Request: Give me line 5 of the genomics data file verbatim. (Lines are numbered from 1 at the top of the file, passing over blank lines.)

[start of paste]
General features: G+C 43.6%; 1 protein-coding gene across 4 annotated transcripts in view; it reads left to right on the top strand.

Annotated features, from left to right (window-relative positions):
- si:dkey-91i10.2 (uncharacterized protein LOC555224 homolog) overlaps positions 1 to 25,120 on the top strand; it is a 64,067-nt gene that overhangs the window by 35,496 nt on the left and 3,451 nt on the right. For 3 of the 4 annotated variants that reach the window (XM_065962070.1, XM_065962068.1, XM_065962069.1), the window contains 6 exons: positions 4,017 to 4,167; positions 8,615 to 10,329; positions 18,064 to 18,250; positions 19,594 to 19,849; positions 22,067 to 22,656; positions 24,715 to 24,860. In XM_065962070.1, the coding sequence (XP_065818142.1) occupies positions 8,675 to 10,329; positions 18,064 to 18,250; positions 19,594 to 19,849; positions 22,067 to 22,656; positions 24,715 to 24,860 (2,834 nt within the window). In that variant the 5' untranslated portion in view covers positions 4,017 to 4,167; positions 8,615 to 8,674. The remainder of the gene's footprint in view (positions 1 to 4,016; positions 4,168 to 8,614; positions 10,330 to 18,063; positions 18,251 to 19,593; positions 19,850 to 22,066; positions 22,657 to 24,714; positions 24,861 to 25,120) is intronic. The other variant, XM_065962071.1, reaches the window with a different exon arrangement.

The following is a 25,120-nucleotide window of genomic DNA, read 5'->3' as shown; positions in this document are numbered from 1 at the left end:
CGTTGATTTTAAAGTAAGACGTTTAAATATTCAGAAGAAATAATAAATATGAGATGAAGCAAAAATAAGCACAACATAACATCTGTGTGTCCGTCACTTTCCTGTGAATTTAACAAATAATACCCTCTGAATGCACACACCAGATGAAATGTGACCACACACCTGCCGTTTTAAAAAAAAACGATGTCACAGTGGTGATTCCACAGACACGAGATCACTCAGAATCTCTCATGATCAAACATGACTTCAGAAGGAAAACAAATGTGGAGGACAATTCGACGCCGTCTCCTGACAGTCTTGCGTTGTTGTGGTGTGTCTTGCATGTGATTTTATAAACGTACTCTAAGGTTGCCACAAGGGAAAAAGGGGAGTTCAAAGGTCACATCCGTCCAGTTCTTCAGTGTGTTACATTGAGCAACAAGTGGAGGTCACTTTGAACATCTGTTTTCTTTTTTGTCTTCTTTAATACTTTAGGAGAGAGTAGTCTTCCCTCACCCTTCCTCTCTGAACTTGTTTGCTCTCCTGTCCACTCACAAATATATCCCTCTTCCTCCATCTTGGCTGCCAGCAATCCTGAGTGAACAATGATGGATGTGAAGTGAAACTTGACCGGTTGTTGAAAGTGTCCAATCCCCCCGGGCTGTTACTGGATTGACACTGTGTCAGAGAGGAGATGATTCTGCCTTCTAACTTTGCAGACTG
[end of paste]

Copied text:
CGTTGATTTTAAAGTAAGACGTTTAAATATTCAGAAGAAATAATAAATATGAGATGAAGCAAAAATAAGCACAACATAACATCTGTGTGTCCGTCACTTTCCTGTGAATTTAACAAATAATACCCTCTGAATGCACACACCAGATGAAATGTGACCACACACCTGCCGTTTTAAAAAAAAACGATGTCACAGTGGTGATTCCACAGACACGAGATCACTCAGAATCTCTCATGATCAAACATGACTTCAGAAGGAAAACAAATGTGGAGGACAATTCGACGCCGTCTCCTGACAGTCTTGCGTTGTTGTGGTGTGTCTTGCATGTGATTTTATAAACGTACTCTAAGGTTGCCACAAGGGAAAAAGGGGAGTTCAAAGGTCACATCCGTCCAGTTCTTCAGTGTGTTACATTGAGCAACAAGTGGAGGTCACTTTGAACATCTGTTTTCTTTTTTGTCTTCTTTAATACTTTAGGAGAGAGTAGTCTTCCCTCACCCTTCCTCTCTGAACTTGTTTGCTCTCCTGTCCACTCACAAATATATCCCTCTTCCTCCATCTTGGCTGCCAGCAATCCTGAGTGAACAATGATGGATGTGAAGTGAAACTTGACCGGTTGTTGAAAGTGTCCAATCCCCCCGGGCTGTTACTGGATTGACACTGTGTCAGAGAGGAGATGATTCTGCCTTCTAACTTTGCAGACTG